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Richard Taruskin entitled his 1988 polemical critique of the notion of ‘authenticity’ in the context of historically informed performance, ‘The Pastness of the Present and the Presence of the Past’.
As the editor of Opera magazine, John Allison, notes in his editorial in the June issue, Donizetti fans are currently spoilt for choice, enjoying a ‘Donizetti revival’ with productions of several of the composer’s lesser known works cropping up in houses around the world.
Philippe Jaroussky lends poetry and poise to the sounds of nineteenth- and
Carolyn Sampson has long avoided the harsh glare of stardom but become a favourite singer for “those in the know” — and if you are not one of those it is about time you were.
This Winterreise is the final instalment of Matthias Goerne’s series of Schubert lieder for Harmonia Mundi and it brings the Matthias Goerne Schubert Edition, begun in 2008, to a dark, harrowing close.
This elegant, smartly-paced film turns Gluck’s Orfeo into a Dostoevskian study of a guilt-wracked misanthrope, portrayed by American countertenor Bejun Mehta.
We see the characters first in two boxes at an opera house. The five singers share a box and stare at the stage. But Konstanze’s eye is caught by a man in a box opposite: Bassa Selim (actor Tobias Moretti), who stares steadily at her and broods in voiceover at having lost her, his inspiration.
Richard Strauss may be most closely associated with the soprano voice but
this recording of a selection of the composer’s lieder by baritone Thomas
Hampson is a welcome reminder that the rapt lyricism of Strauss’s settings
can be rendered with equal beauty and character by the low male voice.
Bernarda Fink’s recording of Gustav Mahler’s Lieder is an important new release that includes outstanding performances of the composer’s well-known songs, along with compelling readings of some less-familiar ones.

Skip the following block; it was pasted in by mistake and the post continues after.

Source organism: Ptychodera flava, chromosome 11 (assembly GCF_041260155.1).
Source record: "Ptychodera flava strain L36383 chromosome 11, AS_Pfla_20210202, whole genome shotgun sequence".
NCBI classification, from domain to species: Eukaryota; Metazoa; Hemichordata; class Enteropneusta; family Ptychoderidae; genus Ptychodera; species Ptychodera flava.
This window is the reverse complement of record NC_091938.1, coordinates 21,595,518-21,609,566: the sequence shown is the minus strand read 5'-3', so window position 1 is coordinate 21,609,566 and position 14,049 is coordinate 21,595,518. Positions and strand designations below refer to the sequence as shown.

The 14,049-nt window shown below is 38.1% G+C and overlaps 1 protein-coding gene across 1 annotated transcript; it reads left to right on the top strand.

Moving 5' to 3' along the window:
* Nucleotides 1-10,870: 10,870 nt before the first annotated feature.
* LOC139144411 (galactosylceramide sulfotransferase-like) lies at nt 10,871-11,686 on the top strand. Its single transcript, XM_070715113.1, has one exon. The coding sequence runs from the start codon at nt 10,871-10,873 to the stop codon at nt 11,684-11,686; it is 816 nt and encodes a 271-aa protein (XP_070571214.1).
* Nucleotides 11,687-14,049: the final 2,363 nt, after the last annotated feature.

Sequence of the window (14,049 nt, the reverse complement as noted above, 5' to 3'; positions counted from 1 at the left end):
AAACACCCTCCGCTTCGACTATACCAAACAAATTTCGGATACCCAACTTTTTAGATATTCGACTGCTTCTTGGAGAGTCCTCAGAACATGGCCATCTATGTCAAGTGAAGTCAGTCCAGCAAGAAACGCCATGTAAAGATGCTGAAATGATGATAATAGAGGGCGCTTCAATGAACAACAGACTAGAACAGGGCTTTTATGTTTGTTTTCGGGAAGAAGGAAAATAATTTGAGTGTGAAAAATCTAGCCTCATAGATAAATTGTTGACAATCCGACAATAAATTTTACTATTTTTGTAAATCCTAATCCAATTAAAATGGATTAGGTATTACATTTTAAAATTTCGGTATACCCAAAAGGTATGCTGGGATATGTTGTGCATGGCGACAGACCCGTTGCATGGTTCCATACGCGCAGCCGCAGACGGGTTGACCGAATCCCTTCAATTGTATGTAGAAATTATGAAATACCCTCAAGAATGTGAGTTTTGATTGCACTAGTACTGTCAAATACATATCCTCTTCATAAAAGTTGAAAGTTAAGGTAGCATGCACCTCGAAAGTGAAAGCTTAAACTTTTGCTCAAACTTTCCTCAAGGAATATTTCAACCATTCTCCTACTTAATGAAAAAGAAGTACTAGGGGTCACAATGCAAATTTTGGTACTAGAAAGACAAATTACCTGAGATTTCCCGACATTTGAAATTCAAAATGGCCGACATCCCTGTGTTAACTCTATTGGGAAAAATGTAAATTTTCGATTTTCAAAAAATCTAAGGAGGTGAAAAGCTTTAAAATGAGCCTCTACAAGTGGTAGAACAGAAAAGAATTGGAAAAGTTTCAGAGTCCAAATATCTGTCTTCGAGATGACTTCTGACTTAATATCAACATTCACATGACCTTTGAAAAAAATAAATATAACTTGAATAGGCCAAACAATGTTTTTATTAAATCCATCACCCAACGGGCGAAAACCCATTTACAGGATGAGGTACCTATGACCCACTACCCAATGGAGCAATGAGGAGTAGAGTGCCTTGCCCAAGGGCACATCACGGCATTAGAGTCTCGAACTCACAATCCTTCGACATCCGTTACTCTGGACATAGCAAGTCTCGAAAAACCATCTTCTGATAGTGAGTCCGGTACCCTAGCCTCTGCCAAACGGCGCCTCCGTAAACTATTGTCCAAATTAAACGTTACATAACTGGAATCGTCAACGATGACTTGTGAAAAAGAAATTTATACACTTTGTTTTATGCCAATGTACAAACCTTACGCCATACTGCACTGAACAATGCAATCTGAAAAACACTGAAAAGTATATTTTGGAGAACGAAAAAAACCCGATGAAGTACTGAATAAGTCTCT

Das Rheingold launches what is perhaps the single most ambitious project in opera, Richard Wagner’s Der Ring des Nibelungen.
This live performance of Laurent Pelly’s Glyndebourne staging of
Humperdinck’s affectionately regarded fairy tale opera, was recorded at
Glyndebourne Opera House in July and August 2010, and the handsomely produced
disc set — the discs are presented in a hard-backed, glossy-leaved book and
supplemented by numerous production photographs and an informative article by
Julian Johnson — is certainly stylish and unquestionably recommendable.
Recorded at a live performance in 2012, this CD brings together an eclectic
selection of turn-of-the-century orchestral songs and affirms the extraordinary
versatility, musicianship and technical accomplishment of mezzo-soprano
Once I was: Songs by Ricky Ian Gordon features an assortment of
songs by Ricky Ian Gordon interpreted by soprano Stacey Tappan, a longtime
friend of the composer since their work on his opera Morning Star at
the Lyric Opera of Chicago.
Alfredo Kraus, one of the most astute artists in operatic history in terms of careful management of technique and vocal resources, once said in an interview that ‘you have to make a choice when you start to sing and decide whether you want to service the music, and be at the top of your art, or if you want to be a very popular tenor.’
In generations past, an important singer’s first recording of Italian arias would almost invariably have included the music of Verdi.